BMW further expands charging infrastructure for electric vehicles

06 November 2019

BMW further expands charging infrastructure for electric vehicles

6 November 2019

The BMW Group will install over 4,100 charging points for electric vehicles at its German locations by 2021. The new charging infrastructure enables BMW employees to charge their cars conveniently at their workplace, which is becoming increasingly important as more employees switch to electric vehicles (EVs). Around half of the charging points will also be open to the public.

Klaus Fröhlich, Member of the Board of Management of BMW AG, responsible for Development, emphasises: ‘A good charging infrastructure is one of the fundamental prerequisites – alongside range and competitive costs – for the acceptance and growth of electric mobility. This is why the BMW Group is again making progress and investing systematically in the expansion of the charging infrastructure at our German locations.’

The plans for Germany include mainly AC (alternating current) fast-charging stations with an output of 11kW, but also DC (direct current) fast-charging stations with an output of 50kW. The power supply comes from renewable energies.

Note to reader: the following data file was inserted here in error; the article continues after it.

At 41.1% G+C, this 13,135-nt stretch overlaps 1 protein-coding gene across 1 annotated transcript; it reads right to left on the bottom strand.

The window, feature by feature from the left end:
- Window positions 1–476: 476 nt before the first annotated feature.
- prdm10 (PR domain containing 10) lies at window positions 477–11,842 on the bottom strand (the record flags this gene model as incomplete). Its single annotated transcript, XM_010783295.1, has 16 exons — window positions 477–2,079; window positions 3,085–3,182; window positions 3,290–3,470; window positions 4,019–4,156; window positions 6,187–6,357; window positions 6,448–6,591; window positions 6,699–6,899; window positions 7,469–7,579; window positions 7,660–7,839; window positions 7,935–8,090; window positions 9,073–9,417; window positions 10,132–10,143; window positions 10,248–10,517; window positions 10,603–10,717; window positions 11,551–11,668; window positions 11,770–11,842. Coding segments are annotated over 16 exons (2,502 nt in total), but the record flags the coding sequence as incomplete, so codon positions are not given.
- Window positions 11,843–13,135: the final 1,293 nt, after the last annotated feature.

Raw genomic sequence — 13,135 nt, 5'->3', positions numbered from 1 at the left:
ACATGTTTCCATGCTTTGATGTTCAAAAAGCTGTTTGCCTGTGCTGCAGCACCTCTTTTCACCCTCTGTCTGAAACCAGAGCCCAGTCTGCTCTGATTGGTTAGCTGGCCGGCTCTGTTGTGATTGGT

Area coverage

The majority of the charging points will be installed in the greater Munich area, but other locations include Berlin, Leipzig, Regensburg, Landshut, Wackersdorf and Dingolfing. Comprehensive user management via the Charge Now access card enables people to use the system continuously, easily and without restrictions while also offering complete cost transparency.

Since 2013, BMW has implemented 50 projects with partners worldwide and has already installed more than 15,000 public charging points, including the establishment of the charging infrastructure at dealerships. In 2017, BMW and other partners founded the IONITY joint venture, a pan-European high-power charging network that enables electric mobility over long distances. IONITY will construct and operate around 400 rapid charging stations with charging capacities of up to 350 kW along the main traffic axes in Europe by 2020.

With a market share of 21%, BMW is the market leader for EVs in Germany. For the sixth year in a row since its market launch in 2013, sales of the fully-electric BMW i3 have increased in 2019. Although the model will not be directly replaced, BMW will continue to sell it for a few more years and the plug-in hybrid version of the new BMW 3-Series, the BMW 330e, was added to the company's line-up of electric vehicles in August.

BMW aims for a quarter of its vehicles sold in Europe to be electrified by 2021, a third by 2025 and half by 2030.

BMW recently confirmed that Oliver Zipse will replace Harald Krüger as the company’s CEO. One of the reasons for Krüger’s downfall is believed to be BMW’s lack of progress in electric vehicles. There have been questions over the carmaker’s commitment to the technology and its failure to capitalise on its early adoption of the technology with the i3.